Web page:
These are a VERY reasonable $7 at Toys R Us right now. I picked up the 1.0 version, since it's the most like the original.

Packaging - ***
The cardbacks aren't bad, although there's an awful lot of words. That's because it's a tri-logo package, and all that text tends to cover up the graphics. There's no waste though, and the die cut shape of the card makes them stand out on the peg.

Sculpting - ***
These are a 4" scale line, similar to Star Wars or the million poorly articulated movie figures that Hasbro and Mattel are pumping out right now. Thankfully, Jada did not take a page from them when designing this line.

The sculpt looks good, although that's going off the previews, not the actual movie. This 1.0 version appears similar to the original, but most of that is because of the silver and black color. Ignore the colors, and you'll see the big differences in the helmet, the shape of the chest and shoulders, pretty much everything.

This design is more svelte than the original, and it suffers for it. The original seemed heavy, robotic, solid, an immovable force. This one looks like a guy wearing Kevlar armor only slightly more restrictive than the Dark Knight Batman costume.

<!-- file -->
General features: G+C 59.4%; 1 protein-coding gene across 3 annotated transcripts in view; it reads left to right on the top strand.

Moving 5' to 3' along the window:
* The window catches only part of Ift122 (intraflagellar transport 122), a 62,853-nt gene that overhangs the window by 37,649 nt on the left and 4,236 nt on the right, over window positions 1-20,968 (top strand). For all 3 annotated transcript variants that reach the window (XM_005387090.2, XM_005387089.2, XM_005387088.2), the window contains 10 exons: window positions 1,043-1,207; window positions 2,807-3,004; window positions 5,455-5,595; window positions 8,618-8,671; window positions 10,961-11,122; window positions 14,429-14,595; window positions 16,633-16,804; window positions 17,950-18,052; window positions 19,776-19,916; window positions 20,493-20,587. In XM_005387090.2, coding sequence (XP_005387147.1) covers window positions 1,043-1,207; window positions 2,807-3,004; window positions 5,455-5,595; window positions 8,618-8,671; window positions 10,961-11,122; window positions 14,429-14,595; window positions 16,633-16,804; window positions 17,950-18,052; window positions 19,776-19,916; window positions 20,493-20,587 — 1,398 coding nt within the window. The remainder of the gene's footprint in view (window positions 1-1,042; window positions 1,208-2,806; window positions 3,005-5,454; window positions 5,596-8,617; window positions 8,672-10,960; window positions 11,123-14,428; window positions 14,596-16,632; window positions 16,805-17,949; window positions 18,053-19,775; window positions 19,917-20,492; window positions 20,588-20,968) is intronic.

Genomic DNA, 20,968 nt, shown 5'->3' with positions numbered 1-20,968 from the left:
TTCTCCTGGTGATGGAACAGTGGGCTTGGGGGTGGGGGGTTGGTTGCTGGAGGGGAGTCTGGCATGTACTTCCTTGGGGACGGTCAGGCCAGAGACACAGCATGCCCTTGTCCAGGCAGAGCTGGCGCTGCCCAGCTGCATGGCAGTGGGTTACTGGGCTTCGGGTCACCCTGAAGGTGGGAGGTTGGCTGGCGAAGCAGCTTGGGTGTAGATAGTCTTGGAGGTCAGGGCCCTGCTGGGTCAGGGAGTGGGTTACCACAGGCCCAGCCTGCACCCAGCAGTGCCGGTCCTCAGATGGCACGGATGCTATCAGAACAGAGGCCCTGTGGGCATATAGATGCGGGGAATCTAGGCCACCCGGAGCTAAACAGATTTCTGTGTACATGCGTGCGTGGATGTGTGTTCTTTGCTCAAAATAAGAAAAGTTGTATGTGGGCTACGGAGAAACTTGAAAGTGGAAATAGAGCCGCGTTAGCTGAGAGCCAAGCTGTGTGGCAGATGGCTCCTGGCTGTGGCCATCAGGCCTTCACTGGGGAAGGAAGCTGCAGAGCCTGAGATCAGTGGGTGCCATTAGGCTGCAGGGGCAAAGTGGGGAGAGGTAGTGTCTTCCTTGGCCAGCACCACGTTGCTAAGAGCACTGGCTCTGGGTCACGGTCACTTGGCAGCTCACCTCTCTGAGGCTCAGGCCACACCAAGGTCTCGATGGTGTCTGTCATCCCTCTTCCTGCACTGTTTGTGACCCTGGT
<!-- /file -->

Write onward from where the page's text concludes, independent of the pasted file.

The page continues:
The sculpt is a little soft too, especially on the cuts and edges of the pieces that are supposed to be metal.

He does stand fine on his own in plenty of poses, and the hands are sculpted to hold the accessories properly.

Paint - **1/2
There's not a ton of paint ops here - the suit is silver and black. These two colors are decent, but there is a little slop here and there.

The bigger problems are with the couple details. The skin tone on the left hand is gloppy, a common problem, and the red light on the visor is sloppy enough that you can see the issues with the nekkid eye. That's not good with a figure this small.

Articulation - ***1/2
The articulation is surprisingly good, especially with the large number of poorly articulated figures in this scale currently on the pegs.

I think there's a true ball joint up under the neck, but the suit design restricts the tilt action. There are also ball shoulders, but once again, the suit restricts it. Still, these joints work better than standard cuts.

The elbows are ball joints (pin/disc style) which means that the lower arm can move forward and back and it can turn 360 degrees.

The hips are ball joints, but I bet you know what I'm going to say next. Yep, restricted by the suit. They still move out and in slightly however, and of course, they move forward and back.